“We hit bottom and rested easily. The Captain and the men, down there it the bottom of the sea, had a conference, and we started the air salvage system to work. This has 2,300 pounds if compressed air and we tried to blow the water out of the tank, but the added water was too much, and we could not rise. The torpedo room was completely flooded. We closed the water tank door from the torpedo room into the battery room, but still there was two or three feet of water in each room. We tried to blow the water out of the torpedo room, but with no effect. We blew all of the oil out of the fuel tank under the boat, but we were still too heavy to rise.
“The Captain then figured out that the boat was 291 feet long and the water was but 160 feet deep and that by standing the boat on her nose the stern would project through the water. To do this we had to let the water from other compartment run into the storage room where we know it would form a deadly chlorine gas, but there was nothing else to do.
“We blew out this water, but as it rushed past and the stern began to rise we were all swept along with it, several of the men sustaining injury. The salt water on the battery plates caused the formation of the chlorine gas and the men began choking, we had only six gas masks between us. I had none.
“The captain worked his way aft and we communicated with him through a speaking tube. We finally had to quit our post, as we were choking with the gas. We got into the next compartment with difficulty and had to return to open a valve, so that we could get air. The lights then went out.
“Finally we got into the tiller room and after five hours’ work managed to drill a small hole through the steel plates. We were about twenty-five feet above the water then. We then put old rags on the fuel oil pipe and pushed It through one of these holes as a signal to a steamer we saw about five miles away. But she evidently did not see us and passed us by.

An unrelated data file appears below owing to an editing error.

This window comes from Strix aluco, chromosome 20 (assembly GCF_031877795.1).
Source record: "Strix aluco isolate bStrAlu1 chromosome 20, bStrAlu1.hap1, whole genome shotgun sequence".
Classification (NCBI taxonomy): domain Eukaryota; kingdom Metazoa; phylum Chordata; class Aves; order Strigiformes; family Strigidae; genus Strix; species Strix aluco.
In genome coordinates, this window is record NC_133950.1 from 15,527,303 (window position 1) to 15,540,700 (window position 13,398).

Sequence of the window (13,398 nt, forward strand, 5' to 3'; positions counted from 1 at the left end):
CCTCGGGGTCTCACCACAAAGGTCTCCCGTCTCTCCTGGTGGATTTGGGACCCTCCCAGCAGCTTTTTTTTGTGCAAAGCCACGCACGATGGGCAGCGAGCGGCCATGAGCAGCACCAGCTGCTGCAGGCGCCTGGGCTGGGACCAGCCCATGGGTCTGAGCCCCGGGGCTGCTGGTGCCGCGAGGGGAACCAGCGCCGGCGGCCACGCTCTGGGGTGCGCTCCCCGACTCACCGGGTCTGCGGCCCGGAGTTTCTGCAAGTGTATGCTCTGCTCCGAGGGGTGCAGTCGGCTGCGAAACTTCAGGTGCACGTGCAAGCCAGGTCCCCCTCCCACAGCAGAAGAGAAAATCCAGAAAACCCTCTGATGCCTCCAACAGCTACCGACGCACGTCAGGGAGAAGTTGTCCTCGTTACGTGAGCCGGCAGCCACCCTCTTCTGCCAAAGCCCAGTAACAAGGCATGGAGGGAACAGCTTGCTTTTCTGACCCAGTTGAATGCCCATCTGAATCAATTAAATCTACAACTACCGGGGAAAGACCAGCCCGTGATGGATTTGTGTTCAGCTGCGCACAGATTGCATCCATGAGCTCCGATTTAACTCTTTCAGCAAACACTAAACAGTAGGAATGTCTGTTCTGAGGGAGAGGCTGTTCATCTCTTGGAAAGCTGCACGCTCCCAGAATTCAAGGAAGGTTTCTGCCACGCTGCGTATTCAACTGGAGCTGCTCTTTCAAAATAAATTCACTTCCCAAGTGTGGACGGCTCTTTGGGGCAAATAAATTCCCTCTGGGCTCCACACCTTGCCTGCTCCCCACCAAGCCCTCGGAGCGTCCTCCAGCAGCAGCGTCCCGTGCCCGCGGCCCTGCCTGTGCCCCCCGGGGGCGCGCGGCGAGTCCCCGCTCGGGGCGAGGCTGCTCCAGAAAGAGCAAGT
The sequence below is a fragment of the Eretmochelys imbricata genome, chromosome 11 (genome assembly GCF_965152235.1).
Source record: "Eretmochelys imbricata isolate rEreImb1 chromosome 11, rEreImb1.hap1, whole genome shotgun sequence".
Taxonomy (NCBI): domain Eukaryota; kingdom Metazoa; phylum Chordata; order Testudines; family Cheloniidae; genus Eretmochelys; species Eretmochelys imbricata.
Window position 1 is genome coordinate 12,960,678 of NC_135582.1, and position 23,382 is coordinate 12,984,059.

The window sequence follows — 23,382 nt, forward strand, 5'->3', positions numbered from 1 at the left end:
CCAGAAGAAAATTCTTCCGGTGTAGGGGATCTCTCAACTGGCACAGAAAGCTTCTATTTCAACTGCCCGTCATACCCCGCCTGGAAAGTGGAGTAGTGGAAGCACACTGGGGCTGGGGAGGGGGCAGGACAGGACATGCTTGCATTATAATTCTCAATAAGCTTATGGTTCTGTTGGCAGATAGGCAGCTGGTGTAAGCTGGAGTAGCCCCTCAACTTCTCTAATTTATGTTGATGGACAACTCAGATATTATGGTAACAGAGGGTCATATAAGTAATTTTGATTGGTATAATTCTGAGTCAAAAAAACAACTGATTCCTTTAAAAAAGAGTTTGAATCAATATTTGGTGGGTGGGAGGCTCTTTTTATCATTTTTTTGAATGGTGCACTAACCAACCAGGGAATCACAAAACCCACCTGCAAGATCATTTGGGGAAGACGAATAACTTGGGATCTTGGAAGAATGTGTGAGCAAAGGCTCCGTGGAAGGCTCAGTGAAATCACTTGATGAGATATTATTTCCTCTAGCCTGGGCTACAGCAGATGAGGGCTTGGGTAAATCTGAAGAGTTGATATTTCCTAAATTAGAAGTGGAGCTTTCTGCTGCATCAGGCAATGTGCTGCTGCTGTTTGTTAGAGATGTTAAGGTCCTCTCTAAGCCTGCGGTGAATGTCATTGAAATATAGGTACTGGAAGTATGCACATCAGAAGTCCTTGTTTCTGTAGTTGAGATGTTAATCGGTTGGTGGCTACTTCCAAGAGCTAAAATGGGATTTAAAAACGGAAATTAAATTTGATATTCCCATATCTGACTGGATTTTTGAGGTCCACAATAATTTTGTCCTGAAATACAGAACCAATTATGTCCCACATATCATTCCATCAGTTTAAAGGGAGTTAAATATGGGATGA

“An hour later the Alanthus came along, and, luckily for us, she was off her route through being partly disabled. She saw us and sent a boat to help us. After getting a cable around us two crews from that bout started to drill from the outside. We kept working inside, but the air was so foul that we could work only for ten minutes at a time and fall back. Finally a hole was made large enough to put a hose through and thus air was pumped into us.
“We rigged up a funnel and through this we received the first water we had had in twenty hours. After being down thirty five hours a plate was out through large enough for us to be carried out.
Whitehead said all the crew and officers had to eat for the thirty-five hours was canned tomatoes, corned beef and string beans, as the compartment in which the other food was stored was flooded. Two bucketsful of water was all the crew had to drink during the time the submarine was and helpless, he said.
After the crew was placed on the Alanthus the steamer George W. Goethals arrived, and later the U. S. Battleship. Ohio. The men then received medical attention.
Eight torpedoes were on the S-5, Whitehead said, but these were prevented from exploding because the electric batteries were dampened by the water which rushed into their compartment.
Whitehead said he got permission from his captain to return home to his wife who is in delicate health. All the money the crew and officers had in their clothes was lost.
The Sun and the New York Herald. (New York [N.Y.]), 05 Sept. 1920.
From the Navy’s Page on the S-5
Note: The S-5 did not carry any sort of releasable buoy at the time of her loss. These types of rescue buoys did not come along in the USN until after the loss of the S-4 (SS-109) in 1927. The S-5 did carry a Fessenden Oscillator, a primitive sonar device that could be used to send Morse Code signals underwater, but it was fixed in place near the keel and indeed there is no report that it was used at all during the disaster.
The “siren buoy” was NOT the principle cause of the crew’s rescue. The crew raising the stern above the water and cutting a hole through the pressure hull was why they were saved. How the reporter got it so wrong is a complete mystery. Short of completely making it up he couldn’t have gotten it more wrong if he tried.
Future admiral Hyman G. Rickover was assigned to USS S-48.
He later credited the “faulty, sooty, dangerous and repellent engineering” of the S-class boats with inspiring his obsession for high engineering standards.